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India vs England: How England put a plan in place and stopped Virat Kohli

The Indian Express logoThe Indian Express 19-12-2016
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Finally, the English found a way to get rid of Virat Kohli, before he could get even close to hurting them. It might have come four Tests too late. It might have come after Kohli has run them ragged and thrashed them into submission for close to four weeks. You just have to look at his run of scores-40, 49 not out, 167, 81, 62, 6 not out and 235. That’s 640 runs at an average of 128.

But still in what is likely to be his final innings of the series, the visitors managed to get the better of him. Funnily this was also the flattest wicket or at least one where the bowlers have received least respite from in the whole series.

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One on which England would have been wary of how much more Kohli potentially could punish them. They’d already seen KL Rahul and even Parthiv Patel look at consummate ease.

Incidentally, it was Ben Stokes who welcomed Kohli at the crease. And the first three deliveries he bowled to him were short of a length, the first an actual bouncer. Alastair Cook thought it prudent to operate with debutant Liam Dawson from the other end. Kohli of course had little trouble in dealing with him.

Temptation tactic

Then on came Stuart Broad. It seemed pretty obvious what the plan was from the very first delivery as Broad drifted slightly wider than usual outside off-stump. The field wasn’t anything extraordinary but was set according to the plan in place. Three fielders stood manning the off-side — backward point, point and a short cover. But they were fine, hoping to catch the edge that would obviously carry in that direction. By the fifth and sixth deliveries it was obvious that Broad’s tactic was based on the simple principle of ‘temptation’, or making the drive as irresistible as possible for Kohli while dragging him as wide as possible. He started the next over with the same line, but Kohli was careful enough to stretch himself far enough to meet the ball on the full. Then Broad decided to change the line of attack. As a result he brought his off-side cordon squarer with all three men moving a few yards to their right with Keaton Jennings coming into a more orthodox position at short extra cover. It wasn’t the edge that Broad was after anymore.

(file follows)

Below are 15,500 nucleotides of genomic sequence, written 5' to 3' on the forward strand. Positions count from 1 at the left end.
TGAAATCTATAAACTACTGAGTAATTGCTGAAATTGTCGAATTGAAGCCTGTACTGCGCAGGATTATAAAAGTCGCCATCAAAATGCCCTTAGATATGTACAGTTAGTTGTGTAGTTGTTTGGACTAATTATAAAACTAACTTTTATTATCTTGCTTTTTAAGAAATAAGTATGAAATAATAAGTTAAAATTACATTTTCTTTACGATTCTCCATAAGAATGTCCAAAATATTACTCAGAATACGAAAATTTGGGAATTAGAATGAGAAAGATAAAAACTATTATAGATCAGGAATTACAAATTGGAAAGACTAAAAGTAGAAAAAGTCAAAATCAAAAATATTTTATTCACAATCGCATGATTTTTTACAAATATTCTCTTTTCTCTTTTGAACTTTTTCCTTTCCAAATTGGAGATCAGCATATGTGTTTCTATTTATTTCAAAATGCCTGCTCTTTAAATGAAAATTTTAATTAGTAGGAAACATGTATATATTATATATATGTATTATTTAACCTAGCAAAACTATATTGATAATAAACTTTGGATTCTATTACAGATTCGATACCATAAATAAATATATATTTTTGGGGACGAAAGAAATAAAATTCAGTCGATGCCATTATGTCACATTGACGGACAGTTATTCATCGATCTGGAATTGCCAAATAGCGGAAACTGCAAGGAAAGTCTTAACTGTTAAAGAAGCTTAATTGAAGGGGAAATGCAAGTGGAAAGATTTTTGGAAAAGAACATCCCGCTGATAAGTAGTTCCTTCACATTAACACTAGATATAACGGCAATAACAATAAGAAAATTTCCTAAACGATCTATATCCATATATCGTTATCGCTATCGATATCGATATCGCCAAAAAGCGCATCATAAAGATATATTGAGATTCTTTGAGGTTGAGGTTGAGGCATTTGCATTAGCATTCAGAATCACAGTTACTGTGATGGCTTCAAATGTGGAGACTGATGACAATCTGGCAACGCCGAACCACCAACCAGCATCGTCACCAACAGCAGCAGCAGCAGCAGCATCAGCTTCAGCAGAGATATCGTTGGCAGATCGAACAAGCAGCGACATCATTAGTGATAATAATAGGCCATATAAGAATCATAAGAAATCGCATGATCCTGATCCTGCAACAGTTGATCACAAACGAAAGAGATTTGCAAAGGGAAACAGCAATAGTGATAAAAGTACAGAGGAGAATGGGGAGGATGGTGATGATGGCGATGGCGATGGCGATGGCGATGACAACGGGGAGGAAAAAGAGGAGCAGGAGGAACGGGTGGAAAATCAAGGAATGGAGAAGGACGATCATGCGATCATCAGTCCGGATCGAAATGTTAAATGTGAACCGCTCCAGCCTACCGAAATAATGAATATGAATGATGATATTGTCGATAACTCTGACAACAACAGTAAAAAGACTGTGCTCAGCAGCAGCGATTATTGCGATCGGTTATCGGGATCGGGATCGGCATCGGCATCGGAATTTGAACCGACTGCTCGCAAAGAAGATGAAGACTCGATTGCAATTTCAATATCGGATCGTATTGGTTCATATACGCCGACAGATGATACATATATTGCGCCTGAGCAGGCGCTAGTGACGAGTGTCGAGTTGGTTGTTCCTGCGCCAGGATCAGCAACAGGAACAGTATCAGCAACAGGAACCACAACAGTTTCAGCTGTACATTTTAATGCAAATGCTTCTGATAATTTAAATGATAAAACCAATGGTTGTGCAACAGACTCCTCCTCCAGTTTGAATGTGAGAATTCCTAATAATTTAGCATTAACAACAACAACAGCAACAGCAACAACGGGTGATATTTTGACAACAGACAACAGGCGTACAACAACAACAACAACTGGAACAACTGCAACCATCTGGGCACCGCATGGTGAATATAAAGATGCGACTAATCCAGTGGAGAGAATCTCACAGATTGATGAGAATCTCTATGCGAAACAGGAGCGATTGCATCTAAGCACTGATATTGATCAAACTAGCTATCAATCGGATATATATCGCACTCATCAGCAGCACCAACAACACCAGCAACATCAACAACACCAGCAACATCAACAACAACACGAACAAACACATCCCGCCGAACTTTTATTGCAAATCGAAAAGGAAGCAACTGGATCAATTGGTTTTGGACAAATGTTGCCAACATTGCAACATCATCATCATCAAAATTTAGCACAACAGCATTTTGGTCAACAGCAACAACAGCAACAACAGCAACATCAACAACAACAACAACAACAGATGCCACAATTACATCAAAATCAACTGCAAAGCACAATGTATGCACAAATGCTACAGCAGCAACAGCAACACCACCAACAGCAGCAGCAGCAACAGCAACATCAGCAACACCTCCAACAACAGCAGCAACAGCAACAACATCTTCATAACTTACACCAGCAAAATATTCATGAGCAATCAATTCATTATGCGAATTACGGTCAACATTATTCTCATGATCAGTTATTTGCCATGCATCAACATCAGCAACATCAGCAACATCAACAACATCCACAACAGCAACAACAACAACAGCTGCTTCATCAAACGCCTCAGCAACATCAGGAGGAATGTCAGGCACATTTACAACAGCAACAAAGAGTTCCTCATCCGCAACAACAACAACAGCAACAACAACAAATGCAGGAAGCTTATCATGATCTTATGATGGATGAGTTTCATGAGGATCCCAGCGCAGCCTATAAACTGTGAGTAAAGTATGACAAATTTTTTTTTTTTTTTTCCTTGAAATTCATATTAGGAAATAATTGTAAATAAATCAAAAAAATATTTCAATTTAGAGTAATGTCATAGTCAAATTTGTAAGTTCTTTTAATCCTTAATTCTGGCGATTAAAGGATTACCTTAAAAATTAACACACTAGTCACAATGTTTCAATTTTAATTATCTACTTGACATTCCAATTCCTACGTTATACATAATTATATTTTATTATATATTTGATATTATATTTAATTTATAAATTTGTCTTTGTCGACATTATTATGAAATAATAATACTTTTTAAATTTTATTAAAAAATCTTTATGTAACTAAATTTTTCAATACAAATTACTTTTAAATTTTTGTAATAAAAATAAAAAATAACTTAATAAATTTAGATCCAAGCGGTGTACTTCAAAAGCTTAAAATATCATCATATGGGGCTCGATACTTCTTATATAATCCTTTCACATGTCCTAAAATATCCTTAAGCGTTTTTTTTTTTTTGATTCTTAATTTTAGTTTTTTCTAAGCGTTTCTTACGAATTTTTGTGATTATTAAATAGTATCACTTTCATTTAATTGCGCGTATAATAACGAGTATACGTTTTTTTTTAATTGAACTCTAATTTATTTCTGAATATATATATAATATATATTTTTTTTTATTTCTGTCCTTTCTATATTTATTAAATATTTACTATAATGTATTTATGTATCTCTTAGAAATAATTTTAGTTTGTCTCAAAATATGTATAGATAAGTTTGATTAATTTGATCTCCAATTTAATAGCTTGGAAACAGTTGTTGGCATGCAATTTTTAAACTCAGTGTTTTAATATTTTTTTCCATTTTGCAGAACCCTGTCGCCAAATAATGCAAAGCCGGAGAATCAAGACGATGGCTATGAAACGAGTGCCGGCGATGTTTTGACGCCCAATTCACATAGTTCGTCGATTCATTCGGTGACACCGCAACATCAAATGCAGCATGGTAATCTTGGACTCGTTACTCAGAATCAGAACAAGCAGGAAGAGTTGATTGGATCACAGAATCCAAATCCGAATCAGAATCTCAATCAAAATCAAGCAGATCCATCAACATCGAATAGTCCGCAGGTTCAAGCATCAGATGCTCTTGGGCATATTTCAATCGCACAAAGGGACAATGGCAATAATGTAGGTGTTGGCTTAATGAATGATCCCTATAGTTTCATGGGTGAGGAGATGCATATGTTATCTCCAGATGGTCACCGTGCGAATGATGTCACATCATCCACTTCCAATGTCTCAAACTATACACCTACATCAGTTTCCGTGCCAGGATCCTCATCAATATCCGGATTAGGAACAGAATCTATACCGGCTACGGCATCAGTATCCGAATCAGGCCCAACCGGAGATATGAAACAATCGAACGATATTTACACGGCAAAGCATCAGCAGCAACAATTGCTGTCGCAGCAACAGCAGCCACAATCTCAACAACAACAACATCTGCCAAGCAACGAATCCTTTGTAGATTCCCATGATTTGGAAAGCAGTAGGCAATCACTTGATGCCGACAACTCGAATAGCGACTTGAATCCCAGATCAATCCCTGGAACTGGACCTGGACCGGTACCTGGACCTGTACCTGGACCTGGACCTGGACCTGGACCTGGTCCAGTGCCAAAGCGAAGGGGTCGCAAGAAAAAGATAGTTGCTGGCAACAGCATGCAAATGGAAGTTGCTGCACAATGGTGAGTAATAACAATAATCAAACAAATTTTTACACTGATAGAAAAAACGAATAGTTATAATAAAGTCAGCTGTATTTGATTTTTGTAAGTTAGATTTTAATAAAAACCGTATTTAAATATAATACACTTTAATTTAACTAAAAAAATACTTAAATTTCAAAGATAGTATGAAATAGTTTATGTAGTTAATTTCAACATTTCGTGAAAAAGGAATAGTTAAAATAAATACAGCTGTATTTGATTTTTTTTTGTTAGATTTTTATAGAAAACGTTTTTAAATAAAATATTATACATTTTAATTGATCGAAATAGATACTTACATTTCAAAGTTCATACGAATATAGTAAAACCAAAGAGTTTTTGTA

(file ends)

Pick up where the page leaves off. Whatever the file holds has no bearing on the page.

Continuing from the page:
The first delivery was left alone. The temptation was resisted. The next was not as full as the earlier one, maybe even wider than the previous one, and had Kohli stretching with his bat reaching for the ball. The connection was slightly high on the bat, and the ball only managed to meekly reach Jennings’ hands at his position. Just like that, Kohli was gone.

It didn’t seem to matter that they were 3-0 down and that they still had a long way to go in this Test. For once, the entire English contingent jumped and celebrated with unabashed emotion. That Rahul and Karun Nair ruined the rest of their day is another matter. The premature Kohli dismissal was also a sign of how much England have missed Broad in the last two Tests.

Broad has certainly looked more threatening in the three Tests he’s played than Anderson. It was only during his wonderful spell in Vizag that Kohli looked slightly troubled all series, and it only seemed fair that he was the man to bring the Indian captain’s gluttonous run to a halt.

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